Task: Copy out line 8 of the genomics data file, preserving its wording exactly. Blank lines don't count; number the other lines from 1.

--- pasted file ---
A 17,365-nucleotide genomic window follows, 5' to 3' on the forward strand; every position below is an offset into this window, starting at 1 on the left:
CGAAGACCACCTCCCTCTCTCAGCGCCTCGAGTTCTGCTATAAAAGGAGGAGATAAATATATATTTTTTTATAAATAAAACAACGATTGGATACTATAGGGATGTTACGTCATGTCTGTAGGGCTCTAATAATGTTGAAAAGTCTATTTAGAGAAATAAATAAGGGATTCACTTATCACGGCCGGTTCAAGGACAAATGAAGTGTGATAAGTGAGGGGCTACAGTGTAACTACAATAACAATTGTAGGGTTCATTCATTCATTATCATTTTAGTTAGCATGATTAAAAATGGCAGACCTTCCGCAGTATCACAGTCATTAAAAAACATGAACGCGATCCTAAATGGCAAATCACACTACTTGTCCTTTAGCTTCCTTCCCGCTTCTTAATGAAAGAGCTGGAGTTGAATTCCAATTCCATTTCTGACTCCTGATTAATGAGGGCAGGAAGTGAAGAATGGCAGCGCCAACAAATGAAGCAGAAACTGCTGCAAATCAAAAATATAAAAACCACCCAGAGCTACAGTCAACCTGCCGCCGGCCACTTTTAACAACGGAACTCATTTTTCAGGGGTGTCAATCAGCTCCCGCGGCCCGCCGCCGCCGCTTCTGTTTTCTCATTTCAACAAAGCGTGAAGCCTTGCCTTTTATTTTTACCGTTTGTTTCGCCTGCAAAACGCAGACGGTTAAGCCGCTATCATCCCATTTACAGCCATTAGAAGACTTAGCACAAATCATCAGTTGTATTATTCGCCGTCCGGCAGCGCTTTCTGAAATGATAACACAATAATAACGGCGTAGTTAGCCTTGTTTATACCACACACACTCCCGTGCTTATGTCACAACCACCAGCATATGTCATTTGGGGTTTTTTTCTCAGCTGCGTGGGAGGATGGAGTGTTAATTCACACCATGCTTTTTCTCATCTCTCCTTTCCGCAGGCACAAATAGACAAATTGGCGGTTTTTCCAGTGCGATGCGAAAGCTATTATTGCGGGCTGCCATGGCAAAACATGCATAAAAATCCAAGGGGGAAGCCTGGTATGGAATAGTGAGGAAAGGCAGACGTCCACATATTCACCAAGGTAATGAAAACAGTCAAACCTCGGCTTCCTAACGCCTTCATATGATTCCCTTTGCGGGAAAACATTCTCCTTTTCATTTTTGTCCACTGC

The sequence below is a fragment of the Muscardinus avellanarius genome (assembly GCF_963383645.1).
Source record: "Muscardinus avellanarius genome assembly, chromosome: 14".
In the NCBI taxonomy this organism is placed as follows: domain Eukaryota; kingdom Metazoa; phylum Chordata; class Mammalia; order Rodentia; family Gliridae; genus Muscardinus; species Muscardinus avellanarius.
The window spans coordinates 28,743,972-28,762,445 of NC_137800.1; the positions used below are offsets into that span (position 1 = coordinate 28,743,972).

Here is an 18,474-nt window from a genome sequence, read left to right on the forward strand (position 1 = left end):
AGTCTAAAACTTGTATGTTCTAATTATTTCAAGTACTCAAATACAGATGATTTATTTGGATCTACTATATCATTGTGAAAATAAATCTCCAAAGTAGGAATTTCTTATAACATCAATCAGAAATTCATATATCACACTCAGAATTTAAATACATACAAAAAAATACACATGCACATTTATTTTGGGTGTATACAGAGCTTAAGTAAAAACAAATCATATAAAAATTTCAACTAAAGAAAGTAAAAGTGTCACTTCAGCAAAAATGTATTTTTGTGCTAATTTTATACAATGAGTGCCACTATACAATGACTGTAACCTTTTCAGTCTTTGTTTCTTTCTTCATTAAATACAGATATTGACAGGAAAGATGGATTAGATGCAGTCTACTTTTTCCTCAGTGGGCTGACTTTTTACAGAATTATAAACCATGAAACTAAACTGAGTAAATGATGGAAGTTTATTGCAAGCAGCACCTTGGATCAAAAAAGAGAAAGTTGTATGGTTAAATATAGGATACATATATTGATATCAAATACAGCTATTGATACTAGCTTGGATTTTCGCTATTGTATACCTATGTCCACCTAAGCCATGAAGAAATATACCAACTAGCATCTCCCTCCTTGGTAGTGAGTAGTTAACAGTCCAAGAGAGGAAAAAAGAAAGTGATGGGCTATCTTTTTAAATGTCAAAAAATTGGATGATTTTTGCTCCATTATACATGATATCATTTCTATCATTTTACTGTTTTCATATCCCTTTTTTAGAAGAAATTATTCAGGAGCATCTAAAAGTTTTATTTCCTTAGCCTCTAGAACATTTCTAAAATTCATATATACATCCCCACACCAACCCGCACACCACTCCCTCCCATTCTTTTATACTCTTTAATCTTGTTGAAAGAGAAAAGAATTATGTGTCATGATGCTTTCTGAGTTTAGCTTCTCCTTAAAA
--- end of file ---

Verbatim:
AGTCTAAAACTTGTATGTTCTAATTATTTCAAGTACTCAAATACAGATGATTTATTTGGATCTACTATATCATTGTGAAAATAAATCTCCAAAGTAGGAATTTCTTATAACATCAATCAGAAATTCATATATCACACTCAGAATTTAAATACATACAAAAAAATACACATGCACATTTATTTTGGGTGTATACAGAGCTTAAGTAAAAACAAATCATATAAAAATTTCAACTAAAGAAAGTAAAAGTGTCACTTCAGCAAAAATGTATTTTTGTGCTAATTTTATACAATGAGTGCCACTATACAATGACTGTAACCTTTTCAGTCTTTGTTTCTTTCTTCATTAAATACAGATATTGACAGGAAAGATGGATTAGATGCAGTCTACTTTTTCCTCAGTGGGCTGACTTTTTACAGAATTATAAACCATGAAACTAAACTGAGTAAATGATGGAAGTTTATTGCAAGCAGCACCTTGGATCAAAAAAGAGAAAGTTGTATGGTTAAATATAGGATACATATATTGATATCAAATACAGCTATTGATACTAGCTTGGATTTTCGCTATTGTATACCTATGTCCACCTAAGCCATGAAGAAATATACCAACTAGCATCTCCCTCCTTGGTAGTGAGTAGTTAACAGTCCAAGAGAGGAAAAAAGAAAGTGATGGGCTATCTTTTTAAATGTCAAAAAATTGGATGATTTTTGCTCCATTATACATGATATCATTTCTATCATTTTACTGTTTTCATATCCCTTTTTTAGAAGAAATTATTCAGGAGCATCTAAAAGTTTTATTTCCTTAGCCTCTAGAACATTTCTAAAATTCATATATACATCCCCACACCAACCCGCACACCACTCCCTCCCATTCTTTTATACTCTTTAATCTTGTTGAAAGAGAAAAGAATTATGTGTCATGATGCTTTCTGAGTTTAGCTTCTCCTTAAAA